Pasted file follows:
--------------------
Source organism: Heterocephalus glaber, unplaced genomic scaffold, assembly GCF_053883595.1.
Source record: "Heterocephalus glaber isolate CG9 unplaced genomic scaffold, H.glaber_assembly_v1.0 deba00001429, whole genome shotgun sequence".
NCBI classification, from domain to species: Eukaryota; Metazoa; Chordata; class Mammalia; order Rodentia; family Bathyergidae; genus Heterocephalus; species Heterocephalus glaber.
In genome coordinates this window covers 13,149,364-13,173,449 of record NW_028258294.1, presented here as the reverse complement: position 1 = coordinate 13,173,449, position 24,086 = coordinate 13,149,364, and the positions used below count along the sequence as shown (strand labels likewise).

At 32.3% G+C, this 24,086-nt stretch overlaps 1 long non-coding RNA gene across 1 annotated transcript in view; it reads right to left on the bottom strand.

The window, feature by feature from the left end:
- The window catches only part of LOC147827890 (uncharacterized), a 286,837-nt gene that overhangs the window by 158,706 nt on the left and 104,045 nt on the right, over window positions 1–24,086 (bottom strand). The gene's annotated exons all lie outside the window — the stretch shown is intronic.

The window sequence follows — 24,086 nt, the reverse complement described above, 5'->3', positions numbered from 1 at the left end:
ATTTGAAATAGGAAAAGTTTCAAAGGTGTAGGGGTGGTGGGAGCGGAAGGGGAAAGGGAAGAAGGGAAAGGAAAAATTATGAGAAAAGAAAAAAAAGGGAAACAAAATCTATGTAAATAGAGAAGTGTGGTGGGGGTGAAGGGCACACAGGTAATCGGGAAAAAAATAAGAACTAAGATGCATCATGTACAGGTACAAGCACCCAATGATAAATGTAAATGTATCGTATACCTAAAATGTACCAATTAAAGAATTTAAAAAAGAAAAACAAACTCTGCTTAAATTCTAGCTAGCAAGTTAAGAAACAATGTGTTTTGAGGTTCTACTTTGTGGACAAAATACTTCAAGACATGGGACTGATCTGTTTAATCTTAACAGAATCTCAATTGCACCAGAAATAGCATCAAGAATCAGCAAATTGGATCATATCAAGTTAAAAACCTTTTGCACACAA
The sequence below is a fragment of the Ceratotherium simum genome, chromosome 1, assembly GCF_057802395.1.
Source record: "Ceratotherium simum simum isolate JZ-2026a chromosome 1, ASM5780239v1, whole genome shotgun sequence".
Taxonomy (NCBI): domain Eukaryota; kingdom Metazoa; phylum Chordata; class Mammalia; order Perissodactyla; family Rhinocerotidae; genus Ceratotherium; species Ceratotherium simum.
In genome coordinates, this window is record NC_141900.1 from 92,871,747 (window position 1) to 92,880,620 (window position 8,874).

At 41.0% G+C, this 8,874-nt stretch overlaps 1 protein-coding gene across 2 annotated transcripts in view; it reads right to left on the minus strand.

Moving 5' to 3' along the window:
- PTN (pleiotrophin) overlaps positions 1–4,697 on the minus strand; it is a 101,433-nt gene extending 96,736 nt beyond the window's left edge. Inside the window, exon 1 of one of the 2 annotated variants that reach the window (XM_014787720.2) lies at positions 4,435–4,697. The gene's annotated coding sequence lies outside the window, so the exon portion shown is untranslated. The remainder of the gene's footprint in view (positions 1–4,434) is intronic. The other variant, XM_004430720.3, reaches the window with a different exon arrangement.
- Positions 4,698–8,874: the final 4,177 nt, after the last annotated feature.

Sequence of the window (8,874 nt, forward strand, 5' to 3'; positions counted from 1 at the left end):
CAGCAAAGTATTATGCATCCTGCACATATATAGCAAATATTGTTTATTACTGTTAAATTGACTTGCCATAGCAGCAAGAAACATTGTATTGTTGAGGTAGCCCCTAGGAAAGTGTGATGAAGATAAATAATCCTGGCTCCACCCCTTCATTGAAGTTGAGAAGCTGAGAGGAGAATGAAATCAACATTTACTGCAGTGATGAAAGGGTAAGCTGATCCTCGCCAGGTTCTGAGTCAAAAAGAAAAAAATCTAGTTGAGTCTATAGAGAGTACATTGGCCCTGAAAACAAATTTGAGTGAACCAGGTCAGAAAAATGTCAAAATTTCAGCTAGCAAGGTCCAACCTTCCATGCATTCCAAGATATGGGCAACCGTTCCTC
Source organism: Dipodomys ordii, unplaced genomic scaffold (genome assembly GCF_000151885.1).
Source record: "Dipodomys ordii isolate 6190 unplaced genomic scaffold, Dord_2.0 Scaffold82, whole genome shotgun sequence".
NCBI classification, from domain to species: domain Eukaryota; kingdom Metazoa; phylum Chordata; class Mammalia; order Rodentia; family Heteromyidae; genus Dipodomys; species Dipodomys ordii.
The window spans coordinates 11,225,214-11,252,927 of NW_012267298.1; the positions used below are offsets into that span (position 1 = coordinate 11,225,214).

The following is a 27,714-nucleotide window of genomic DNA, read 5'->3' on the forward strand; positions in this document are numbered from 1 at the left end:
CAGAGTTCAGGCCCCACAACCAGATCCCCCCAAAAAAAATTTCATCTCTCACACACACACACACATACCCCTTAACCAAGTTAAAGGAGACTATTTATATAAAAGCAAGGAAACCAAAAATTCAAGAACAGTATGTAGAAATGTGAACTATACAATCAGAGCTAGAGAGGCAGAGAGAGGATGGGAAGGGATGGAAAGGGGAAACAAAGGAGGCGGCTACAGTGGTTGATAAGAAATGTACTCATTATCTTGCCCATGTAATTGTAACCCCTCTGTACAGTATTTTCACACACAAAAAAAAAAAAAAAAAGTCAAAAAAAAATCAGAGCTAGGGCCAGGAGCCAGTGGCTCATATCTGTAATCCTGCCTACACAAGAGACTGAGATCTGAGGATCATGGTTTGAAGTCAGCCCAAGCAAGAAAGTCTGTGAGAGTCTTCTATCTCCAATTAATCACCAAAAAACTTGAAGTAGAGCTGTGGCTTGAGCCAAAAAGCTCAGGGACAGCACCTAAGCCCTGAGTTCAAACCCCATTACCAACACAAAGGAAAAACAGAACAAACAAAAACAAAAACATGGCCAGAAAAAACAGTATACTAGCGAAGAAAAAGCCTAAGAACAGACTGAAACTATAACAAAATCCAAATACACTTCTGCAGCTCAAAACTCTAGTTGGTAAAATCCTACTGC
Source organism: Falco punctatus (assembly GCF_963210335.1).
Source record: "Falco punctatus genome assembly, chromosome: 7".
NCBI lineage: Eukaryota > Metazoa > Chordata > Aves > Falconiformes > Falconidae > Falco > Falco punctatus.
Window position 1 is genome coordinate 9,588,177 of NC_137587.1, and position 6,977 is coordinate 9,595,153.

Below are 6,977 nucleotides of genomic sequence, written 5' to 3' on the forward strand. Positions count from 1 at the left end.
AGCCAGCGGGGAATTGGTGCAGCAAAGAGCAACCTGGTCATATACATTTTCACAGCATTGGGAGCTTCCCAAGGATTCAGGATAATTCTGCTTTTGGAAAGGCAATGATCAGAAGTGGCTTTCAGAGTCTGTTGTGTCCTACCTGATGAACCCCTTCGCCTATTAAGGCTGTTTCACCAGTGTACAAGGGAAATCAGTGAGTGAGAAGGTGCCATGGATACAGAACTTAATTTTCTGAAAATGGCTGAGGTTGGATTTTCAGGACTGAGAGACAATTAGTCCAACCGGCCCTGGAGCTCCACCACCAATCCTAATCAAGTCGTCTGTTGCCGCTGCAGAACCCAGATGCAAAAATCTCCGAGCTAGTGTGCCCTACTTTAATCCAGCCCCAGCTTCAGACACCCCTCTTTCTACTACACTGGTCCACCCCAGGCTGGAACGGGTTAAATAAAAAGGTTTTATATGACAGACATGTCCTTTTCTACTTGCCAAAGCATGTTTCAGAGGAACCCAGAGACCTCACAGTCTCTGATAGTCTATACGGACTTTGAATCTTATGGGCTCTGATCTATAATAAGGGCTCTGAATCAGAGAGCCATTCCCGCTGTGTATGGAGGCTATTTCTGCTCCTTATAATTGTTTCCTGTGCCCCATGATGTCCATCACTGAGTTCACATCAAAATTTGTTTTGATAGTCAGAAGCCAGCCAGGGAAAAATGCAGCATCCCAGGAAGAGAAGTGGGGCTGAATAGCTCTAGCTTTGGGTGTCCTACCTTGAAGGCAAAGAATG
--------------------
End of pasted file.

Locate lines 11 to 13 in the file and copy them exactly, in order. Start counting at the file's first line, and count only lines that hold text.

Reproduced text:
Source record: "Ceratotherium simum simum isolate JZ-2026a chromosome 1, ASM5780239v1, whole genome shotgun sequence".
Taxonomy (NCBI): domain Eukaryota; kingdom Metazoa; phylum Chordata; class Mammalia; order Perissodactyla; family Rhinocerotidae; genus Ceratotherium; species Ceratotherium simum.
In genome coordinates, this window is record NC_141900.1 from 92,871,747 (window position 1) to 92,880,620 (window position 8,874).